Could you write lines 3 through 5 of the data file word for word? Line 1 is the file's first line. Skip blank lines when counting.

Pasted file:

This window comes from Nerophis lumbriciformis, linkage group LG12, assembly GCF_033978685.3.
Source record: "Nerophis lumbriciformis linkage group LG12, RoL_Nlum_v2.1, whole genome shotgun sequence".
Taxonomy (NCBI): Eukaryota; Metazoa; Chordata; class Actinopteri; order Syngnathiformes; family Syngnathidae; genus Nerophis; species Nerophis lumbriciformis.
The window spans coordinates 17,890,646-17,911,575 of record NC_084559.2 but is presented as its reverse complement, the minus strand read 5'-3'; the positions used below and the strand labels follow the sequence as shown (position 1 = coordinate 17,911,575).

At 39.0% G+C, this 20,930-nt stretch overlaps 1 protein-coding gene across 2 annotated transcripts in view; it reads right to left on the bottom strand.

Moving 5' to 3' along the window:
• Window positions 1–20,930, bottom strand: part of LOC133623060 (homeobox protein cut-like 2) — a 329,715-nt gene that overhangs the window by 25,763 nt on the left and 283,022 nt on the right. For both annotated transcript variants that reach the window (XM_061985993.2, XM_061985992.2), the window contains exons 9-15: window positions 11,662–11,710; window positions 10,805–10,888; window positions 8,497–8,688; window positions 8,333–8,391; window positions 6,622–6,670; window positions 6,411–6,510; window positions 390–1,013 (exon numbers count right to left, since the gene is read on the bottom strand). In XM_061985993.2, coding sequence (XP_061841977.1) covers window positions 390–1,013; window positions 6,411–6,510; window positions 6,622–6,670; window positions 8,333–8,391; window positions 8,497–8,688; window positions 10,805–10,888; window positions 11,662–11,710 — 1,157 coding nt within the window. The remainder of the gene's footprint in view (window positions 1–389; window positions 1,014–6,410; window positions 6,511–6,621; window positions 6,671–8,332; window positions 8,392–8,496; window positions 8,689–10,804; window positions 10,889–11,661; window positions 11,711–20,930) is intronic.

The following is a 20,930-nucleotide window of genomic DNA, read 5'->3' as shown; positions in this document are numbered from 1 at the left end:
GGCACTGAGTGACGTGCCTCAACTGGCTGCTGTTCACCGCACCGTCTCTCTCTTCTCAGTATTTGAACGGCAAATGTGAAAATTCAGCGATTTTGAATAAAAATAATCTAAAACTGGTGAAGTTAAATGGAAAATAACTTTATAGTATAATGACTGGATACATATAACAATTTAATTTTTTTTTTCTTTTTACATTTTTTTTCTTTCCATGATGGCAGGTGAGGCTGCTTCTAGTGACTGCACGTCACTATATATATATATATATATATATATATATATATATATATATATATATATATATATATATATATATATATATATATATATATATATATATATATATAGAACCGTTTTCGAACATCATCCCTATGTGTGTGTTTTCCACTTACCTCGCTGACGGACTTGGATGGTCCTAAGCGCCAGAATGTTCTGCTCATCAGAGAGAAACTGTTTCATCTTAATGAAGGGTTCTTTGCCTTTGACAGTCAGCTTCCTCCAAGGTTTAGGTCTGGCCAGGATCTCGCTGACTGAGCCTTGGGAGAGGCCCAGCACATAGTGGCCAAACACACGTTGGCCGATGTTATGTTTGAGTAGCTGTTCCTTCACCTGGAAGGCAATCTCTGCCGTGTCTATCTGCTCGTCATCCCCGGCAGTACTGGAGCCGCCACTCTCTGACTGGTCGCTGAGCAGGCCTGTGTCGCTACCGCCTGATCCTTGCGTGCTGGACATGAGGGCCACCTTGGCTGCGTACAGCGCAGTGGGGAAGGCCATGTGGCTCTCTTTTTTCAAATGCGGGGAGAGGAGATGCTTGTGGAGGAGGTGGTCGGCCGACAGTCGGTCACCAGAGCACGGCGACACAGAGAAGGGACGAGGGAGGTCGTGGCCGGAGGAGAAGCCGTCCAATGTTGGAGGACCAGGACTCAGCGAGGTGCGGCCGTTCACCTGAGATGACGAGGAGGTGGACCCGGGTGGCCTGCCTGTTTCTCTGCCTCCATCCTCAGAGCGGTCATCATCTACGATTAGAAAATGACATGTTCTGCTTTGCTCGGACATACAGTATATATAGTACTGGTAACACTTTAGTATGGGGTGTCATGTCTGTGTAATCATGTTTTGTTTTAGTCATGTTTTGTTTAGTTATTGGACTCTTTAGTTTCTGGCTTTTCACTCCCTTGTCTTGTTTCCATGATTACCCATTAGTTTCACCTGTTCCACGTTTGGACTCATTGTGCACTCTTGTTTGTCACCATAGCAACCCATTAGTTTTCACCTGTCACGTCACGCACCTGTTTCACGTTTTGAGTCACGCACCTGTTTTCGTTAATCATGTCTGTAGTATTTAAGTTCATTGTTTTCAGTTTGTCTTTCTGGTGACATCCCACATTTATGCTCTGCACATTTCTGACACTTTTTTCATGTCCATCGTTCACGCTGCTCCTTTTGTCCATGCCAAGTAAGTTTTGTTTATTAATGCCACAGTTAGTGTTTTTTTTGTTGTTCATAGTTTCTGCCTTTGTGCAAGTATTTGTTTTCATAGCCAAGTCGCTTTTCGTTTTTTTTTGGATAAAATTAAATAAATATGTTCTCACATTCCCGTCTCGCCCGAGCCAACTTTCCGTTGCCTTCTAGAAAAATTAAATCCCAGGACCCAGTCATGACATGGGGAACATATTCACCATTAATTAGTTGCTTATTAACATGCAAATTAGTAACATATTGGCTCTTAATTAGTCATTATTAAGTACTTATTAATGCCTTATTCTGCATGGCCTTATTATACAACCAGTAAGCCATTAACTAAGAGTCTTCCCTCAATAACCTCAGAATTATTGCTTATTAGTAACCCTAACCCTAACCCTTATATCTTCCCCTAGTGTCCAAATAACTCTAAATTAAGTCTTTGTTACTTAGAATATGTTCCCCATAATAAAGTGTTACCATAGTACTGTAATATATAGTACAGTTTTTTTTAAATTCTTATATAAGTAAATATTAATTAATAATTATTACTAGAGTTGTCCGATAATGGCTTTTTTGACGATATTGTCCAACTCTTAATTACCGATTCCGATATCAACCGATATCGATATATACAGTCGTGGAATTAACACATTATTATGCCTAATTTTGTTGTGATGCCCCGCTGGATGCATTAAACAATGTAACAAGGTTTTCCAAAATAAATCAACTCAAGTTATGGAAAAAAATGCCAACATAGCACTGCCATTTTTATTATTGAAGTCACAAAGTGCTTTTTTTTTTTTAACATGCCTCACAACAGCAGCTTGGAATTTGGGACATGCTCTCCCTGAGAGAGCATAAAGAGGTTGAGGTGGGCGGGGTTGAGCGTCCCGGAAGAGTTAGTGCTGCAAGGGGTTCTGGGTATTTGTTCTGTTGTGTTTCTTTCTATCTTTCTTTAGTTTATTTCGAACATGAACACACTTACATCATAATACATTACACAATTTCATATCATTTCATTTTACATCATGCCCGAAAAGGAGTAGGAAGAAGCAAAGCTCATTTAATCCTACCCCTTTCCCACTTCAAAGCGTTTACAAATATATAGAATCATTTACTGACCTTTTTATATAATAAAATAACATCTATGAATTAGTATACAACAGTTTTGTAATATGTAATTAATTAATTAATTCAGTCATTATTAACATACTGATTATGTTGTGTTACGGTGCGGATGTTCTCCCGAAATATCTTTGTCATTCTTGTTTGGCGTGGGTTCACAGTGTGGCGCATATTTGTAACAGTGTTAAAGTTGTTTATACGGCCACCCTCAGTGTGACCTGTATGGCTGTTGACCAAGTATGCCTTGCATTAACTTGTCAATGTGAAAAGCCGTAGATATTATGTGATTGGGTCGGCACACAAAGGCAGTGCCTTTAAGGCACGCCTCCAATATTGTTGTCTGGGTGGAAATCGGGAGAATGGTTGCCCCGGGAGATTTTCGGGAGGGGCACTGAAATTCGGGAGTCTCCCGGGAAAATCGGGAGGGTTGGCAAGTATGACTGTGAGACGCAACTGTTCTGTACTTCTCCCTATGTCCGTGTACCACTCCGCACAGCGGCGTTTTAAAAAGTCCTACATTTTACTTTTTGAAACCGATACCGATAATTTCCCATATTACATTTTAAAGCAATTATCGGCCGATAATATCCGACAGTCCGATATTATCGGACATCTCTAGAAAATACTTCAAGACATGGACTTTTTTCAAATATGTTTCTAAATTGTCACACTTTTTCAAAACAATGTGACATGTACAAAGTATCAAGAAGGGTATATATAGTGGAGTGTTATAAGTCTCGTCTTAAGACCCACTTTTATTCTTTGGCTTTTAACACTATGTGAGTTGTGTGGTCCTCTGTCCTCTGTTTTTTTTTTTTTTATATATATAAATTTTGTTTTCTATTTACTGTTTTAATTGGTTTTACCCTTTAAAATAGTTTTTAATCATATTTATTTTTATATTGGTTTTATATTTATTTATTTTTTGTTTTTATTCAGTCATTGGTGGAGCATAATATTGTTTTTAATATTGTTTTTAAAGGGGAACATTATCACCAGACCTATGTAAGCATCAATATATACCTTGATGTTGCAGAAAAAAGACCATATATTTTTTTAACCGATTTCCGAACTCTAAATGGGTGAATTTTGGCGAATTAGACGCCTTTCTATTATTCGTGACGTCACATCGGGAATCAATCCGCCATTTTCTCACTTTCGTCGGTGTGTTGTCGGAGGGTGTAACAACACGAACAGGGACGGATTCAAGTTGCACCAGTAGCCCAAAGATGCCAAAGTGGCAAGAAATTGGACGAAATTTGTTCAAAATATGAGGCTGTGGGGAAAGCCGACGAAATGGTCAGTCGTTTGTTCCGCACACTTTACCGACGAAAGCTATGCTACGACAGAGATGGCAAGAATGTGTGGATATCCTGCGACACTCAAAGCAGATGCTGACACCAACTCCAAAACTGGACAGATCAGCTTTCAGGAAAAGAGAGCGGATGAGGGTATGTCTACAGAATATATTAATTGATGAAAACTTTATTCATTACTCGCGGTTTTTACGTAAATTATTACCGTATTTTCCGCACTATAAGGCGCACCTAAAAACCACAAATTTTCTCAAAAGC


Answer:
Taxonomy (NCBI): Eukaryota; Metazoa; Chordata; class Actinopteri; order Syngnathiformes; family Syngnathidae; genus Nerophis; species Nerophis lumbriciformis.
The window spans coordinates 17,890,646-17,911,575 of record NC_084559.2 but is presented as its reverse complement, the minus strand read 5'-3'; the positions used below and the strand labels follow the sequence as shown (position 1 = coordinate 17,911,575).

At 39.0% G+C, this 20,930-nt stretch overlaps 1 protein-coding gene across 2 annotated transcripts in view; it reads right to left on the bottom strand.